We wanted to provide an update on what we know so far with respect to Hurricane IRMA and us. It’s important to note that specific details or absolute facts are somewhat hard to obtain at present. Communications are very poor currently from the islands, although getting better by the hour. We’ll only state what we know at this point and not speculate on anything we don’t.
First, and most importantly — and we should have noted this more clearly before — we are off-island and entirely safe. Thank you to everyone who reached out concerned for our well-being and apologies for the lack of clarity on that subject. Things got really hectic in the lead up and we did not do a great job of communicating that point. Furthermore, everyone we know and have heard from, made it through the storm alive! We are still awaiting word from a few folks that are likely in harder hit areas and having difficulty connecting to the outside world. We expect this to happen in the coming hours or days and are getting updates frequently.
Second, our hurricane plan for our yacht has paid off in a big way. The dry dock in SXM largely survived the storm with what appears to be minimal impact to most assets there. Now, this IS an entirely relative statement based on the power and destruction of a Cat5 storm, and we don’t want to paint the wrong picture. We have received word that our boat is still upright, still has a mast, and on first pass the external damage appears to be manageable. There are parts of the boat obviously missing or broken, but no other boat impacted ours, nor did ours move and impact anyone else, nor is there anything visually that our folks have considered disastrous. She may need a wash at some point however :). We absolutely give huge credit to the fine folks at Bobby’s Megayard for their diligence, expertise, communications, and support throughout this ordeal. Thank you all…it means the world to us! And to our community down there who take the time to ensure our assets are safe and sound, it means a lot especially given what you’re all facing.
Next, it gets a little more gloomy, unfortunately. While some of our friends boats and houses have survived, many others have not. St Maarten/St Martin as an island is devastated. As are the neighbouring islands of Anguilla and St Barths, as well as most of the BVI’s/USVI’s. Locally, there appears to be no middle ground with boat damage – they are either entirely destroyed and write-offs, or survived. Huge boats were torn off and flipped over docks like toys. Boats were buzz-sawed in half in unimaginable ways. Thick concrete docks were ripped apart and dragged away. Massive steel cleats were sheered in half by chains and ropes. Some boats were deposited deep on shore, and some cars deposited in the water. Concrete walls collapsed. Communications towers and satellite dishes imploded. The air traffic tower at the French airport collapsed on to the runway. And in some cases, things just don’t seem to exist anymore, likely blown out to sea forever. Utilities are deeply impacted, and communications are offline or spotty. The island is entirely and unequivocally destroyed.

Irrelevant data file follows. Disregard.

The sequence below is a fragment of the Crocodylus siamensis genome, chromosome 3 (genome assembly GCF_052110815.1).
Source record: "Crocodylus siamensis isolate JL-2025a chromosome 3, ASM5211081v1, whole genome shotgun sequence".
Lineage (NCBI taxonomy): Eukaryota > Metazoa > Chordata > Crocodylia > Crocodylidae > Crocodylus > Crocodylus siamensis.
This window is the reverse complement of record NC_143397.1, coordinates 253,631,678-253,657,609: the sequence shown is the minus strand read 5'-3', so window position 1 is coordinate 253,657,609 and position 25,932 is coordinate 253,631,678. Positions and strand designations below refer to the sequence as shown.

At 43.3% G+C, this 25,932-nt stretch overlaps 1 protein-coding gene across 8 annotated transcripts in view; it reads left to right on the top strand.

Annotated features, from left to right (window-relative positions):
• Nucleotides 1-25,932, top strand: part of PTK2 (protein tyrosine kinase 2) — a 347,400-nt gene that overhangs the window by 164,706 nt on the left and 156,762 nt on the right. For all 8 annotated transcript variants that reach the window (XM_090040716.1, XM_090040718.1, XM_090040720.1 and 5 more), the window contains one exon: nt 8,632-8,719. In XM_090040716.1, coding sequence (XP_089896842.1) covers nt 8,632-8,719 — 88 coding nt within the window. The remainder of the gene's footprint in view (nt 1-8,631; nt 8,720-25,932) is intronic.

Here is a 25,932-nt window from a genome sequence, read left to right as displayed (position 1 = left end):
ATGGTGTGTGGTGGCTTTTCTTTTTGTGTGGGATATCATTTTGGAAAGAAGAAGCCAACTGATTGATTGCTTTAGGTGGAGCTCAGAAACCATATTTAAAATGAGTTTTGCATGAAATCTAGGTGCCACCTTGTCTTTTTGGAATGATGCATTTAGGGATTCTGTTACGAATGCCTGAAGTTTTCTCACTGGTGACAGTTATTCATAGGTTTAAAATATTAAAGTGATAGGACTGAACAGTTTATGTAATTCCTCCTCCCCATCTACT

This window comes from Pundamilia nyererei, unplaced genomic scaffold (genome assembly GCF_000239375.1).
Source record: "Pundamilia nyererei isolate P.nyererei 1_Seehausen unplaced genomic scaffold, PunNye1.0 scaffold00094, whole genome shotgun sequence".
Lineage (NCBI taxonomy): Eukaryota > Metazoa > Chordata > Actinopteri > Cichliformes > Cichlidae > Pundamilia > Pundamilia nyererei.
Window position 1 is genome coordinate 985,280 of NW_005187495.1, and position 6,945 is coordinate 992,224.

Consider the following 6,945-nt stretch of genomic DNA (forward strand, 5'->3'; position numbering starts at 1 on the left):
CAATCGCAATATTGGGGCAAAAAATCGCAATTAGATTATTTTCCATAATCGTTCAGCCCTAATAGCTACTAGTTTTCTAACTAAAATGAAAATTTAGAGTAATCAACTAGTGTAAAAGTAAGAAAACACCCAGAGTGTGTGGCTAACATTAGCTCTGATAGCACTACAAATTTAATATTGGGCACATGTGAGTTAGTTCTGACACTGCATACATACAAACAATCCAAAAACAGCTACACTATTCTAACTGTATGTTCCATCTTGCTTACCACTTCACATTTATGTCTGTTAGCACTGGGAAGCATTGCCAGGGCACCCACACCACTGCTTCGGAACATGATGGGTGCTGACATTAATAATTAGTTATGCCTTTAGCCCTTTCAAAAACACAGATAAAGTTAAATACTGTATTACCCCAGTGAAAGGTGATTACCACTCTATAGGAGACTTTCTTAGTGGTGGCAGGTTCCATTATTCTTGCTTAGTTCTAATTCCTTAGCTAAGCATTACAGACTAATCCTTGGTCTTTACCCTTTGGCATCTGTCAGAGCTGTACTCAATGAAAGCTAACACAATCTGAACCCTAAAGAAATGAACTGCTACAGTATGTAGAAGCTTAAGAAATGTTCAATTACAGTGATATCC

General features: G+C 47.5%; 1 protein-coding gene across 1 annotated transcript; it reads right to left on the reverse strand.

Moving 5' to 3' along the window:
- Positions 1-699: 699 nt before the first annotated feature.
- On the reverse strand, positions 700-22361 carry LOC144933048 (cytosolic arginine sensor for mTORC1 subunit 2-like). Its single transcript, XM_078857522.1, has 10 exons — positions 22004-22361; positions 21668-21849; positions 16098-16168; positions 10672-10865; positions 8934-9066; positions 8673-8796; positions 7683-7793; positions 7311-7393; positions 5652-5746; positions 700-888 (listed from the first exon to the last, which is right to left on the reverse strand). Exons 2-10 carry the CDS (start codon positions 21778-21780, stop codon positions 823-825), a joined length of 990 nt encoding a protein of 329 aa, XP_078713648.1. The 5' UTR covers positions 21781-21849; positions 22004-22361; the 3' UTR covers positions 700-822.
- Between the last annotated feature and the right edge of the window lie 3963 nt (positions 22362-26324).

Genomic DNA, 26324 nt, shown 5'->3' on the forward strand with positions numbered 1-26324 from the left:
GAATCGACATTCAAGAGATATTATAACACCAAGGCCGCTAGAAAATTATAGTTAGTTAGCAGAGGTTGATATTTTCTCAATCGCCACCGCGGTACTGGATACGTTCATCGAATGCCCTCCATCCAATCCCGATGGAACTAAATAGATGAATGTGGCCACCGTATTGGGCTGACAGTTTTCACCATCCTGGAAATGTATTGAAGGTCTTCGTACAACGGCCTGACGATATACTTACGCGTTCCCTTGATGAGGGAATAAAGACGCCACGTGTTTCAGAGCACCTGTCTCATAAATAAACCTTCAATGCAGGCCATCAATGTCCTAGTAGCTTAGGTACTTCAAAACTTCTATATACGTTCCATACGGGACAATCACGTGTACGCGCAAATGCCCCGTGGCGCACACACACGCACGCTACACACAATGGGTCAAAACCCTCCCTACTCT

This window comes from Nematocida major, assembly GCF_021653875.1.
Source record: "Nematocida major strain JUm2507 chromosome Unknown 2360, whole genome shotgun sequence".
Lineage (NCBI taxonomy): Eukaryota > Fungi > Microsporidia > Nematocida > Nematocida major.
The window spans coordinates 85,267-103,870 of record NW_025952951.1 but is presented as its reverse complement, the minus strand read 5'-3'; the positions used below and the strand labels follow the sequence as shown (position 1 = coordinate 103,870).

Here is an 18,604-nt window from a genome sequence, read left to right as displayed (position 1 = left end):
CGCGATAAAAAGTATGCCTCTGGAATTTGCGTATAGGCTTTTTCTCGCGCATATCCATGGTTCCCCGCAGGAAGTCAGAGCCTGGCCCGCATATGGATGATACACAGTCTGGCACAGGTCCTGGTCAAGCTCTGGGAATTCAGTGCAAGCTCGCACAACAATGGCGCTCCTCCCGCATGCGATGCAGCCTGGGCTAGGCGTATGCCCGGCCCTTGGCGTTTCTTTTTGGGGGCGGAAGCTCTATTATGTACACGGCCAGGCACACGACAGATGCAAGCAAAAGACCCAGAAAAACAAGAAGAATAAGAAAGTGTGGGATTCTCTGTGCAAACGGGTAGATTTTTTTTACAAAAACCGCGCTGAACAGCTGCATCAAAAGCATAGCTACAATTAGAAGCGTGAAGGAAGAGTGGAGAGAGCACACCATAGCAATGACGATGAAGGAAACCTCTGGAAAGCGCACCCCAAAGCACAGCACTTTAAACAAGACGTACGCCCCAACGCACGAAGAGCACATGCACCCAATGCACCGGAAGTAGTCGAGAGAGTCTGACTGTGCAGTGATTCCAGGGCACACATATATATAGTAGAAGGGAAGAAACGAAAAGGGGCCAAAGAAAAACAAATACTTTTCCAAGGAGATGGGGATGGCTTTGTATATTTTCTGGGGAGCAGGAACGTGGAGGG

We feel it’s important to understand how powerful this storm was and why is did so much damage. Without going into too much scientific detail, the forces that were at play with this storm were apocalyptic and unfathomable. The maximum wind speeds were estimated to be 225mph / 360kph, with sustained winds of 185mph / 300kph. In context, the next time you’re driving down the highway, stick your hand out the window at 60mph / 100kph and feel the force on your palm. Then imagine a staggering 12 times that force, sustained for several hours in one direction, then reversed for several hours and you begin to get a sense of what happened. This acted on boats, houses, cars, trees, infrastructure, whatever. Put another way, there is no commercial airliner in the world that has a take-off speed higher than these sustained winds, and the closest is the 747 weighing in at 800,000 lbs/ 362,870 kg.
Sadly, there is another Category 4 hurricane lining up behind this one named JOSE. It is expected to make its pass of SXM Saturday night with a current range of about 60Mi / 100km. It is currently packing central winds of 150mph / 240kph. As of now hurricane force winds extend outward up to 35 miles (55 km) from the centre and tropical storm force winds extend outward up to 115 miles (185 km) meaning SXM is in for another battle this weekend. There is an 84% chance SXM sees Tropical Storm force winds and a 27% they see hurricane forces. This will add considerable damage to an already hurt island and we hope for the best. We’re also hoping that people on the island are aware of this, as communications are so poor right now.
The next steps for us are as follows. We will continue to attempt to find our friends, this is top priority. We will continue to run air support and coordinate from afar for anyone that needs it. We will, when prudent, attempt to get south and help locally as possible. We will help coordinate any funding or support when we have a more clear idea of the best approach. And we will continue to update everyone on what we know. The Dutch Marines have arrived as of yesterday and are starting to provide their support. There was a C130 military plane that was able to land yesterday, which is encouraging. Boat and support are on the way and hopefully people stay safe and support each other.
Here are some links to dramatic pictures and videos available online:
Thank you all for your love, support, kind words, and concerns. We truly have the best community around us and it is showing every minute. SXM will get through this. Bend, don’t break.